“Quickie” Union Elections Coming in April

The National Labor Relations Board’s (“NLRB”) new rule amending its long-standing union election procedures is set to go into effect in April, 2015. The NLRB contends that the new rule will “reduce unnecessary litigation and delay” in union elections. Opponents of the rule believe that it will be a boon to organized labor by speeding up the union election process so that employers will have less opportunity to communicate to employees about unionization and less ability to have a say on who gets to vote in a union election. Many observers have questioned the need to change election procedures given that unions already win about two out of every three elections.

Current Rule

Now a Petition for Representation filed by a Union is faxed to the employer on the day that it is filed. The NLRB then schedules a hearing date to determine voter eligibility and the time and place of an election for seven to ten days after the petition is filed. If the parties agree on voter eligibility and the time and place of an election, the Regional Director issues a decision and direction of election scheduling the election no more than 42 days from the petition filing date. The employer then has seven days from the direction of election to provide a list of eligible voters, including their names and addresses only. Under current procedures, whenever the union and the employer cannot agree on matters at the hearing, the employer has a right to litigate such issues, file a post-hearing brief, and ask the NLRB to resolve disagreements before an election is scheduled. The NLRB’s Regional Director then decides whether to direct an election, a decision the employer has 14 days to request review of by the Board. The NLRB also schedules the election for 25 to 30 days after the decision and direction of election by the Regional Director and the employer must provide a list of eligible voters seven days after the Regional Director’s decision.

New Rule

Pre-election hearings will be limited to determination of whether an election should be conducted. Those hearings must take place within seven days of the filing of a position statement. The new rule requires the employer to submit a “statement of position” on the union’s election petition, due no later than the date of the hearing, with any issues not included in the statement deemed waived. The new rule also gives the NLRB the ability to limit the presentation of evidence to what it believes to be relevant to the existence of a “question concerning representation.” The rule further grants the hearing officer discretion over the filing of post-hearing briefs, “including the subjects to be addressed and the time for filing.” Under this scheme, voter eligibility issues will be left to be decided post-election.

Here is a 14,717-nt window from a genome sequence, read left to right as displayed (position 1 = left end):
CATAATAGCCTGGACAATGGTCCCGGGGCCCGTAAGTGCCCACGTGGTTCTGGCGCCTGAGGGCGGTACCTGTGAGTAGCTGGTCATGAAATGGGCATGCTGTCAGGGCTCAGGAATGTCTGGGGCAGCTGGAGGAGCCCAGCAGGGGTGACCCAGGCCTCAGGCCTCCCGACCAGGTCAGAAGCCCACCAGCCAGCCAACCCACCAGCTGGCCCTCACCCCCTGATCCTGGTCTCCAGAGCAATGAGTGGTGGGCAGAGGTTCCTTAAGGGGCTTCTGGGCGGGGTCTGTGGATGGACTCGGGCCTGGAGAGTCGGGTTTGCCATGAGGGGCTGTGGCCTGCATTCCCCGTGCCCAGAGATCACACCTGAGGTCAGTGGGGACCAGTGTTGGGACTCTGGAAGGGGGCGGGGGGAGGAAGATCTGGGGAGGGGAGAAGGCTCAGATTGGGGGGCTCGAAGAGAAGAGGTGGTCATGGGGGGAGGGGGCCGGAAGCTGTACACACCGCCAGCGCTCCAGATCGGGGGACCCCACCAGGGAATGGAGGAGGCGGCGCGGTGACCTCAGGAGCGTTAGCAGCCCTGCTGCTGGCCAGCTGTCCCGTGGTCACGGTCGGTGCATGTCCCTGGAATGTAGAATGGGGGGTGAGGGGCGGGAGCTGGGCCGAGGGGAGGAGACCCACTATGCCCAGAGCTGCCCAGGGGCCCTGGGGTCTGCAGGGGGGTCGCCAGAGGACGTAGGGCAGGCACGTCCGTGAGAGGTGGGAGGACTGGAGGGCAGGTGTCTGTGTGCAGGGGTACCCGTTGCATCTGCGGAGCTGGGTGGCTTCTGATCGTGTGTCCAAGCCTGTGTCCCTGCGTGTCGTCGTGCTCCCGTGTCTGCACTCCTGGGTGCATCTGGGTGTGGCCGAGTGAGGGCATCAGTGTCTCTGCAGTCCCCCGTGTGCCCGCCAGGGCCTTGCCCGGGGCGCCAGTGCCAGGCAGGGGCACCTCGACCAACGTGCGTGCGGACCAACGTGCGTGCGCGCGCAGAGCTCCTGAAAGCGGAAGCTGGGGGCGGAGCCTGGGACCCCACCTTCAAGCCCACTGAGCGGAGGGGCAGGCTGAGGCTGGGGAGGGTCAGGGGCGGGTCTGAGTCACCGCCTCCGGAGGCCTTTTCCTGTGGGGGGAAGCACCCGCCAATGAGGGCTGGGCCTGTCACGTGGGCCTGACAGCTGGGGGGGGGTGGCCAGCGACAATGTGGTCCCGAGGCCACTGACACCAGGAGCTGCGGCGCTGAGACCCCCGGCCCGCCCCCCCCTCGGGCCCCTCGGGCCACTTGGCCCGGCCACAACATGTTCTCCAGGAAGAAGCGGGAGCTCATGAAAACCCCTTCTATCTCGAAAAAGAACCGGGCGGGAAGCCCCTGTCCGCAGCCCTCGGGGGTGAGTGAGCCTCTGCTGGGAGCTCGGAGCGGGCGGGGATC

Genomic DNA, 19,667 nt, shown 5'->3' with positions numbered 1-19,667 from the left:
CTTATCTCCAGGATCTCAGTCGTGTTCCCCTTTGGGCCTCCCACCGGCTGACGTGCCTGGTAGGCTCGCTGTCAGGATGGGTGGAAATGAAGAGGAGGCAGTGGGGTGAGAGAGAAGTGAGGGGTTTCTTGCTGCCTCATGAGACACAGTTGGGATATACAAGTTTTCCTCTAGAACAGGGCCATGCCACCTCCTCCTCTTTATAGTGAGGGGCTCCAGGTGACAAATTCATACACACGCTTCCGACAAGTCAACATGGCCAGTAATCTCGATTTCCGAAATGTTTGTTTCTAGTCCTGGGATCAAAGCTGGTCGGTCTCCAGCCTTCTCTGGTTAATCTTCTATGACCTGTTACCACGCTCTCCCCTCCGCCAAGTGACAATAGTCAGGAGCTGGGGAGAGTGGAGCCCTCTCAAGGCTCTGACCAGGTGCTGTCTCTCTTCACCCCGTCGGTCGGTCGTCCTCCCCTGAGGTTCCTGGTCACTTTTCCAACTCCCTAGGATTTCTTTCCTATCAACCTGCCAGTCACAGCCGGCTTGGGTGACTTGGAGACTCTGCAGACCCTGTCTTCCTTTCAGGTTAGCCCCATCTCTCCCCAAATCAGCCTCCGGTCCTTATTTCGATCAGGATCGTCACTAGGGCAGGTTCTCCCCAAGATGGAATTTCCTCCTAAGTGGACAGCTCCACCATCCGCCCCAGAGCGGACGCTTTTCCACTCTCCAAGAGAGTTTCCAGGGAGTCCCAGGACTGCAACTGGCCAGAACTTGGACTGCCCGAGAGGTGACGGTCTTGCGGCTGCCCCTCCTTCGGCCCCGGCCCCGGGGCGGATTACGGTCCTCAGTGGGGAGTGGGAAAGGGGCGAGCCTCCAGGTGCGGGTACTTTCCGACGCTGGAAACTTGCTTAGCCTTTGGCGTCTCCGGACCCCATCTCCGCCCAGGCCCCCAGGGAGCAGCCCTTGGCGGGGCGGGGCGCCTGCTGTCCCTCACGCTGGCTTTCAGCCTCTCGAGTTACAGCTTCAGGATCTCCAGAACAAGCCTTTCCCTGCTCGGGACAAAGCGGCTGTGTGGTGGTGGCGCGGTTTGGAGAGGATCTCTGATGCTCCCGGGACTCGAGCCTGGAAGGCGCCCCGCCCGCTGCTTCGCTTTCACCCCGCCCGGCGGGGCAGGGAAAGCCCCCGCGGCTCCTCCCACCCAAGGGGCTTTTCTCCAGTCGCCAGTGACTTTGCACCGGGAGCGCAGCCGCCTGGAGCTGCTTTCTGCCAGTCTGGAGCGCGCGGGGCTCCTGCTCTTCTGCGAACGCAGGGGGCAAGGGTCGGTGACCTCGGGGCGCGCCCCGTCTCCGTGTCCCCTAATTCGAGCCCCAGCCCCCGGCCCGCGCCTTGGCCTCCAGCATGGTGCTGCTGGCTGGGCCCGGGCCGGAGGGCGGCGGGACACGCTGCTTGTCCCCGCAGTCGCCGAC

Additionally, the employer must provide a list of eligible voters, including the names, addresses, email addresses, telephone numbers, work locations, shifts, and classifications within two work days of the decision and direction of election. The rule eliminates the recommendation that the Regional Director should ordinarily not schedule an election sooner than 25 days after the direction of election.

The new rule also restricts the parties’ right to file a pre-election request for review of a Regional Director’s decision and direction of election, instead deferring all such requests until after the election. Board review of the Regional Director’s decision will now be discretionary and the circumstances under which a request for review will be granted are substantially narrowed. In other words, pre- and post-election rulings may go unchecked.

What It Means for You

Most importantly, the rule changes will dramatically shorten the time period from the filing of the Union’s petition to the election. This shortened time frame means that employers will have less time to educate and communicate with employees about the disadvantages of unionization and less time to train supervisors on how to respond lawfully to the union’s organizing campaign. Unions will now have more control over the timing of what will be ambush elections designed to limit an employer’s ability to respond and educate its employees. Additionally, employers will have limited opportunities to raise challenges to the fairness and legality of the election process. Skoler Abbott will host an important briefing on this topic in the future. In the interim, if you have any questions or concerns about this new law and its requirements, please contact any of the attorneys at Skoler, Abbott & Presser, P.C. at (413) 737-4753.

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